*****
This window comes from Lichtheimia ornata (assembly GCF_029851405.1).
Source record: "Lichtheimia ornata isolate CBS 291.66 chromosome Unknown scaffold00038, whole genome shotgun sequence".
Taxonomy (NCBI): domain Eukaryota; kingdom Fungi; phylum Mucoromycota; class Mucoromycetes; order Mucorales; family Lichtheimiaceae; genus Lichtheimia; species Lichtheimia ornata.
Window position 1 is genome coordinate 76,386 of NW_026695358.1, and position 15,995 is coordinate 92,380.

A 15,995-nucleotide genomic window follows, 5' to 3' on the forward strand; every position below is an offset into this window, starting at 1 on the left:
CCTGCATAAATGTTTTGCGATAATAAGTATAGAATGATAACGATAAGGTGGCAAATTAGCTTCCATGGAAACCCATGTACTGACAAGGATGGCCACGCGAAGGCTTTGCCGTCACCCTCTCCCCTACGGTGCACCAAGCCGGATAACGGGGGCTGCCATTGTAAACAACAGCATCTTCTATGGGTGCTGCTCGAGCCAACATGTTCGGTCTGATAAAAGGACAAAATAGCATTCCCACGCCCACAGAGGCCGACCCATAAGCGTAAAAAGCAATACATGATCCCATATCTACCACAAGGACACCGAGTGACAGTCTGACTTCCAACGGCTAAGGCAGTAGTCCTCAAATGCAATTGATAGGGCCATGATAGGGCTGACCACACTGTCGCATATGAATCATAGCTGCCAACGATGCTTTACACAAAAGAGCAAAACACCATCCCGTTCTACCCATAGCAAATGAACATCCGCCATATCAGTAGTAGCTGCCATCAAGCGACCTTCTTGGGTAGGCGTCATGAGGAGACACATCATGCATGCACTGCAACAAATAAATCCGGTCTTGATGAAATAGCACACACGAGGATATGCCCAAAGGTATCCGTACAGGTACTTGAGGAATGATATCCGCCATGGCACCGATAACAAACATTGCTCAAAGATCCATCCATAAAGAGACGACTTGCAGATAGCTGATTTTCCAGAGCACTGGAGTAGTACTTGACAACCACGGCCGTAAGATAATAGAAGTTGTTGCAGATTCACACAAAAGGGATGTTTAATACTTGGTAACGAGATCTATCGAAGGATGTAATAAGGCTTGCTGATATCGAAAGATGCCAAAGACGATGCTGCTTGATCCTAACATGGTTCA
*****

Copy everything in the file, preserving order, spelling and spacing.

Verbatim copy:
This window comes from Lichtheimia ornata (assembly GCF_029851405.1).
Source record: "Lichtheimia ornata isolate CBS 291.66 chromosome Unknown scaffold00038, whole genome shotgun sequence".
Taxonomy (NCBI): domain Eukaryota; kingdom Fungi; phylum Mucoromycota; class Mucoromycetes; order Mucorales; family Lichtheimiaceae; genus Lichtheimia; species Lichtheimia ornata.
Window position 1 is genome coordinate 76,386 of NW_026695358.1, and position 15,995 is coordinate 92,380.

A 15,995-nucleotide genomic window follows, 5' to 3' on the forward strand; every position below is an offset into this window, starting at 1 on the left:
CCTGCATAAATGTTTTGCGATAATAAGTATAGAATGATAACGATAAGGTGGCAAATTAGCTTCCATGGAAACCCATGTACTGACAAGGATGGCCACGCGAAGGCTTTGCCGTCACCCTCTCCCCTACGGTGCACCAAGCCGGATAACGGGGGCTGCCATTGTAAACAACAGCATCTTCTATGGGTGCTGCTCGAGCCAACATGTTCGGTCTGATAAAAGGACAAAATAGCATTCCCACGCCCACAGAGGCCGACCCATAAGCGTAAAAAGCAATACATGATCCCATATCTACCACAAGGACACCGAGTGACAGTCTGACTTCCAACGGCTAAGGCAGTAGTCCTCAAATGCAATTGATAGGGCCATGATAGGGCTGACCACACTGTCGCATATGAATCATAGCTGCCAACGATGCTTTACACAAAAGAGCAAAACACCATCCCGTTCTACCCATAGCAAATGAACATCCGCCATATCAGTAGTAGCTGCCATCAAGCGACCTTCTTGGGTAGGCGTCATGAGGAGACACATCATGCATGCACTGCAACAAATAAATCCGGTCTTGATGAAATAGCACACACGAGGATATGCCCAAAGGTATCCGTACAGGTACTTGAGGAATGATATCCGCCATGGCACCGATAACAAACATTGCTCAAAGATCCATCCATAAAGAGACGACTTGCAGATAGCTGATTTTCCAGAGCACTGGAGTAGTACTTGACAACCACGGCCGTAAGATAATAGAAGTTGTTGCAGATTCACACAAAAGGGATGTTTAATACTTGGTAACGAGATCTATCGAAGGATGTAATAAGGCTTGCTGATATCGAAAGATGCCAAAGACGATGCTGCTTGATCCTAACATGGTTCA